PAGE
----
The first part of the directive from the ballot initiative is to create a plan, so it should be understood that this is not a plan that would be released immediately.
Proposition 114 directs the Colorado Parks and Wildlife Commission to:
Colorado Parks and Wildlife staff have prepared a draft plan proposal for the Parks and Wildlife Commission's consideration at the January 2021 Commission meeting. Schedules and agendas for upcoming Commission meetings are available on the Commission Meetings page.
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Gray wolves historically inhabited most of Colorado, but were extirpated. The last known resident wolves in Colorado were in the 1940s until the most recent sighting of a group of wolves in northwest Colorado in 2020.
Yes, as well as evidence of occasional dispersers. We typically field around 100 sightings per year. However, wolf reports are typically not considered reliable without strong supporting evidence. Confirmed or probable wolf dispersals into Colorado have occurred in 2004, 2007, 2009, 2015, 2019 and 2020.
When CPW receives credible reports of wolves in Colorado we work closely with our federal partners to investigate them. We will continue to work with USFWS and others in sharing information regarding verified sightings with the public.
Colorado Parks and Wildlife cannot provide a specific population number for wolves in Colorado. As many as six congregating wolves have been identified by CPW staff in 2020, but that does not mean that is a definitive number of animals on the ground in the state.
Most dispersal into Colorado is believed to have originated from the Greater Yellowstone Area, which is part of the Northern Rocky Mountain gray wolf population. However, it is often difficult to determine a dispersing animal’s specific point of origin with certainty as only a small portion of the Northern Rocky Mountain gray wolf population is marked or fitted with telemetry collars.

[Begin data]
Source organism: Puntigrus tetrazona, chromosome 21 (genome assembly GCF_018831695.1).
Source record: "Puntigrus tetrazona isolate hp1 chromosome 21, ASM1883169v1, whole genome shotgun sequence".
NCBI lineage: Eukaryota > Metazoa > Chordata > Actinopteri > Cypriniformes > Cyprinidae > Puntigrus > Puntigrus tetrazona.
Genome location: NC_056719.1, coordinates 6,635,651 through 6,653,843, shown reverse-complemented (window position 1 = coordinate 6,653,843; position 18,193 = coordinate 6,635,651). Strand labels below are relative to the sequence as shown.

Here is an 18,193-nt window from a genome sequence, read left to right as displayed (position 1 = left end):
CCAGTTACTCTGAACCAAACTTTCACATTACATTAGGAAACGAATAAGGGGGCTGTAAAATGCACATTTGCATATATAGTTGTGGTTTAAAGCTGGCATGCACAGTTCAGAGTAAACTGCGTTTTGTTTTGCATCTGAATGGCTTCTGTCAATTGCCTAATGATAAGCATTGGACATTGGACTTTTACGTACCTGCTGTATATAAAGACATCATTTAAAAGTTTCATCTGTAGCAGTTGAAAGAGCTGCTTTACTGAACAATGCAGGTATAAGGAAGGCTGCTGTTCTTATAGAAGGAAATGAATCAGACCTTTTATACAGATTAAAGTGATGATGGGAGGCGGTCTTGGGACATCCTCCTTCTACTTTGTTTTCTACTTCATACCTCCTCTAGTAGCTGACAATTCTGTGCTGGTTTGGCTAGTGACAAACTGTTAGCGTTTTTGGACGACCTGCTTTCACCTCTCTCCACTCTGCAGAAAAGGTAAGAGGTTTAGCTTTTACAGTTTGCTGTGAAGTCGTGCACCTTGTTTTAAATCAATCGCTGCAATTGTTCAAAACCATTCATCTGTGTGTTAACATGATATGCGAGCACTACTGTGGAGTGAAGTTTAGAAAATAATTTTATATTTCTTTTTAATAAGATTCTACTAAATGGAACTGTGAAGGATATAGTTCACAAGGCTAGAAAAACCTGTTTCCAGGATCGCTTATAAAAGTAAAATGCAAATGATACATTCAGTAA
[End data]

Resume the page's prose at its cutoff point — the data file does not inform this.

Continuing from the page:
The potential source populations of introduced wolves is not yet known; this information will be included in the overall introduction and management plan being developed as a result of the passage of 114.
A variety of tools could be used to monitor wolves including collared animals, cameras, howling surveys and other techniques. Monitoring plans will be included in the overall introduction and management plan being developed as a result of the passage of 114.
Below is a list of confirmed wolves in the state since 2004.
Found by side of I-70 deceased
In 2004, CPW convened a diverse group of stakeholders (the Colorado Wolf Management Working Group) representing livestock producers, wildlife advocates, wildlife biologists, sportsmen, and local government officials to develop a set of recommendations for managing wolves that disperse into Colorado. Now that wolves are delisted under the Endangered Species Act, the wolf management recommendations will guide CPW managers and others responsible for the planning and policy decisions that affect wolf management in Colorado now that wolf reintroduction is called for by the passage of Proposition 114.
Wolf Management Working Group report.
It is not a question of “want” or “don’t want.” We have long anticipated that gray wolves would eventually enter the state as some have already, and we have been prepared for their arrival. With Colorado voters electing to reintroduce additional wolves to the state, our team of biologists, researchers, wildlife officers and other staff will work with stakeholders statewide to create a plan that provides the best chance for the species to thrive in Colorado. This planning will factor in the best available science regarding habitat, prey availability, and will include input from the public and key stakeholders.